'Fortune' magazineVarious magazines

Meredith Corp. has flipped another former Time Inc. property for the substantial sum of $150 million in cash.

The 90-year-old Fortune magazine and its related events assets have been bought by Chatchaval Jiaravanon, who owns the Thai conglomerate Charoen Pokphand Group, which has some media and telecom properties, but mainly works in food, agriculture and retail. Meredith was said by sources early on to be seeking around $200 million for the magazine so the sale price to Jiaravanon marks a pretty steep negotiation. (Meredith was also said early on to be seeking somewhere in the neighborhood of $200 million for each of the four former Time Inc. titles it was selling, Time, Fortune, Money and Sports Illustrated, but the company said at one point it was aiming for a combined sale price of around $500 million).

A Meredith spokesman disputed industry speculation and numerous reports that the group had been seeking $200 million for Fortune, dismissing the number as “crazy.” He added that $150 million actually paid is “tremendous” and represents a 15x multiple of the brand’s earnings before interest, tax, depreciation and amortization, a typical base to measure a company’s financial performance, which means the title is only bringing in $10 million in ebitda, right now. The spokesman also said Money is worth no more than $15 million as a brand, so anyone looking at that title, take note. One thing he didn’t dispute was the speculated price of Sports Illustrated and noted that Meredith is “extremely pleased” with the overall sales process so far. If everything is going as hoped, then expect to see Sports Illustrated sell for somewhere around the price of Fortune.

The Fortune sale is expected to close before the end of the year and it will be a personal holding of Jiaravanon. In a statement, Jiaravanon said he wants to make Fortune “the world’s leading business media brand.”

“The demand for high-quality business information is growing and with further committed investment in technology and brilliant journalism, we believe the outlook for further profitable growth is excellent both for the publication and the events business,” he added.

As for the print side of the business, it’s said to be profitable and expected to remain a part of Fortune’s future.

Meredith’s sale of Time magazine to Salesforce Billionaire Marc Benioff just closed, roughly a month after it was announced. Benioff and his wife Lynne cut a $190 million deal for the title and just reconfirmed Edward Felsenthal’s role as editor in chief, while making him chief executive of the title as well. So far, Meredith has earned back about $350 million by flipping many of the Time titles it bought less than a year ago for $2.8 billion, and it still has Money and Sports Illustrated to go. Deals for those titles are expected sooner than later, in line with Meredith’s original goal of having deals for all of the titles by this fall.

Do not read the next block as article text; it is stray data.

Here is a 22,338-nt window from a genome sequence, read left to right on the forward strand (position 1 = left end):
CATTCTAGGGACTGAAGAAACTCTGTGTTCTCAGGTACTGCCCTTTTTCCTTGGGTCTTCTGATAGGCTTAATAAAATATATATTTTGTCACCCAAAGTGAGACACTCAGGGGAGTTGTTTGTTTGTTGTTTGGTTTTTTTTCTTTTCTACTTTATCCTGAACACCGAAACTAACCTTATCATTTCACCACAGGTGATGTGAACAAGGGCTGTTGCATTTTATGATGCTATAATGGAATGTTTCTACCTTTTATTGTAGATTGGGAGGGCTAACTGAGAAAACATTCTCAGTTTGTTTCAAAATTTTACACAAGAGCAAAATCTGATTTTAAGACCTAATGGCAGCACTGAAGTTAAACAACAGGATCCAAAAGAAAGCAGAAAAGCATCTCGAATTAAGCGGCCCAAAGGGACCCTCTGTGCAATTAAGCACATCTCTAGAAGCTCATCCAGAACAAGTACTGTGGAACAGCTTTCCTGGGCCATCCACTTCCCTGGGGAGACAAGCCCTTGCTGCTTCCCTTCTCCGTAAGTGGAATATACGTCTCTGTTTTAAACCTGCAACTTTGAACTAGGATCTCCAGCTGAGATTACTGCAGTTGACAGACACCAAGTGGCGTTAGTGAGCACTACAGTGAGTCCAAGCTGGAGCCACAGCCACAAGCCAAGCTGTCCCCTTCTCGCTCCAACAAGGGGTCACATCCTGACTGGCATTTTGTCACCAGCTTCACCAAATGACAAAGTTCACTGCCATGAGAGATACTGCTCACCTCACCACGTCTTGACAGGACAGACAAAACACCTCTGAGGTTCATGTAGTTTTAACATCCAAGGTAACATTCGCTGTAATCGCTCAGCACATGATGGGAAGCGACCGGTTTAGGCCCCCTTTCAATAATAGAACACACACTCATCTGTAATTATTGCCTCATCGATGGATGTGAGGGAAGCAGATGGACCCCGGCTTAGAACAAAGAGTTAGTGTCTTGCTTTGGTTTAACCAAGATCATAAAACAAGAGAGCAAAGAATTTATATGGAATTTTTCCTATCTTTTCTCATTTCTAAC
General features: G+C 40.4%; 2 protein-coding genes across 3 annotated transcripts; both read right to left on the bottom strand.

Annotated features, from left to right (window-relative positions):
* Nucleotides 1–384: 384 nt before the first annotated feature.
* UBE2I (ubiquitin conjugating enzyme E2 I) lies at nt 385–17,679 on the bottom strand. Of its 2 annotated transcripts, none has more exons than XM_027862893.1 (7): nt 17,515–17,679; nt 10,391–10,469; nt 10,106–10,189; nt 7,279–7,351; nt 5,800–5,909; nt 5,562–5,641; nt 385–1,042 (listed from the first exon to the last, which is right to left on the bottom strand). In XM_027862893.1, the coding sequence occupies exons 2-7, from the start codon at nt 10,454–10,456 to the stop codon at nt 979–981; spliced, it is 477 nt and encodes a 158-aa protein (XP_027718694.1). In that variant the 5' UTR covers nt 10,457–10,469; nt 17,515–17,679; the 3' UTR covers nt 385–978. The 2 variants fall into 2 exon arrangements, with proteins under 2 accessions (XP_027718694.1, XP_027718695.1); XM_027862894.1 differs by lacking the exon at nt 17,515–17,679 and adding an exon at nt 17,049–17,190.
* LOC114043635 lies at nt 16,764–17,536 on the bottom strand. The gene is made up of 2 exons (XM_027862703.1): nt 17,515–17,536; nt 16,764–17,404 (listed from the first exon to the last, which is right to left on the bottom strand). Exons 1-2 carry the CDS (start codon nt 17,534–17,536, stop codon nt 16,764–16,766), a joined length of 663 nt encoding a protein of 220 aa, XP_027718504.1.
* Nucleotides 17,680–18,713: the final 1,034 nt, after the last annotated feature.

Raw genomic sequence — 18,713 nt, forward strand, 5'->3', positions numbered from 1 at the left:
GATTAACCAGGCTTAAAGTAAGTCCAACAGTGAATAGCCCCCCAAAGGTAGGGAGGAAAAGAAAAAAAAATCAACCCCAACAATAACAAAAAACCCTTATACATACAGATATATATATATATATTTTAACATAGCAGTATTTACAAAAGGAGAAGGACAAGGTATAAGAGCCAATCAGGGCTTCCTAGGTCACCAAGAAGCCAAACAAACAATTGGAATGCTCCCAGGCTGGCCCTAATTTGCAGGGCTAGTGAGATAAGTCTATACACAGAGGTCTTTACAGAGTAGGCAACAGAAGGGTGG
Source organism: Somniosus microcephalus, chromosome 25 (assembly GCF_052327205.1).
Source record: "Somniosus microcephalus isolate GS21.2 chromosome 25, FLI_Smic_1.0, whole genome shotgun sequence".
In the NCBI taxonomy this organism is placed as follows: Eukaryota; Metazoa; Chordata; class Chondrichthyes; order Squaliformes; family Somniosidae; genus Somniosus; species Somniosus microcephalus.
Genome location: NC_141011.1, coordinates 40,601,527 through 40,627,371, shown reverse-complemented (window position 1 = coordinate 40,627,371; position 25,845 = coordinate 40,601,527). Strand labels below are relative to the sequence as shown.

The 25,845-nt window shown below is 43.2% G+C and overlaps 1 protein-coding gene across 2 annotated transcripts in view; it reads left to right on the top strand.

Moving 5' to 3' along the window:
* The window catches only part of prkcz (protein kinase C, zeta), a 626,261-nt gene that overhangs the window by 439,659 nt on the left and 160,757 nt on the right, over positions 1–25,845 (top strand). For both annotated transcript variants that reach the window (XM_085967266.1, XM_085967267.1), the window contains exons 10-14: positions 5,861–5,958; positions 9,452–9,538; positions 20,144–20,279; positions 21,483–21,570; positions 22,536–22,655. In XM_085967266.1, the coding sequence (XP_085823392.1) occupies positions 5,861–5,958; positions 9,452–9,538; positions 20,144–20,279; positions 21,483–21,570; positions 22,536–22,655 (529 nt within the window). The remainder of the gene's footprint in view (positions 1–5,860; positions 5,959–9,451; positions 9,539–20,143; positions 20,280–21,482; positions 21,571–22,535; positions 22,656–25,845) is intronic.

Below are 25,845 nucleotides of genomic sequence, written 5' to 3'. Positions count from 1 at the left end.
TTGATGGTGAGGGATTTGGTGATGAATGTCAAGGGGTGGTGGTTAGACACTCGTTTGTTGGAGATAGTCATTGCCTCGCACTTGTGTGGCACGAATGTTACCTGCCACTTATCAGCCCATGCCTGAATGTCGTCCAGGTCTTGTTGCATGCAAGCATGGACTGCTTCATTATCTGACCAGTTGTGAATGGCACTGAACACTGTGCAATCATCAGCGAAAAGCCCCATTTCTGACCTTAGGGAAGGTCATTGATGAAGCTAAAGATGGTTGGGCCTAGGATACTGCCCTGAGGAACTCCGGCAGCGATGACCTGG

Fortune’s editor in chief Clifton Leaf is expected to stay on as well, and sources say that Fortune is also expected to start hiring again and to stay in its current office at 225 Liberty Street through a lease agreement with Meredith, which took over the address early this year, being Time Inc.’s former headquarters. Staff will eventually move, but not for a while.

Alan Murray, who has been editor of Fortune since 2014 and previously served as chief content officer of Time Inc., is becoming president and ceo of Fortune. He wrote on Twitter that he’s “delighted to have found a buyer for Fortune that shares our mission, our independence and will invest to make Fortune grow.”

Similar to the Benioffs’ purchase agreement for Time magazine, Meredith will continue to provide a number of publishing services for Fortune, as it goes to an owner with plenty of money, but no magazine publishing infrastructure. In a statement, Meredith said it will continue to provide corporate sales, marketing, subscription fulfillment paper purchasing and printing as part of a”multi-year agreement.”

John Zieser, Meredith’s chief development officer, referred to the arrangement as a “win win relationship.” More a win for Meredith, as it sells these individual titles for more than it paid and is set to continue pulling in millions in revenue through these production and sales deals.

Beyond that, Meredith is poised to pay for much of its Time Inc. acquisition through the sales. Figuring Sports Illustrated and Money go for somewhere in the realm of $200 million, give or take a few million dollars, cash from the sales will be around a third of what it spent to acquire Time’s assets. With its decision to keep former Time titles InStyle, People, Food + Wine, Travel + Leisure, Real Simple, and Entertainment Weekly, which Meredith sees as full of revenue potential, it essentially will have paid about $300 million for each, not taking into account whatever continuing revenue Meredith stands to gain by cutting publishing and operations deals, which will reduce the effective acquisition price even more. Meredith is also using the sale revenue to pay down its debt, which it wants to cut by $1 billion next year.

People alone is seen as one of the most valuable magazine’s in the country, with nearly 40 million combined print and digital readers a month, according to MPA-The Association of Magazine Media, exponentially more that any other Meredith title. Spending effectively $300 million on it, if not less, is some deal.

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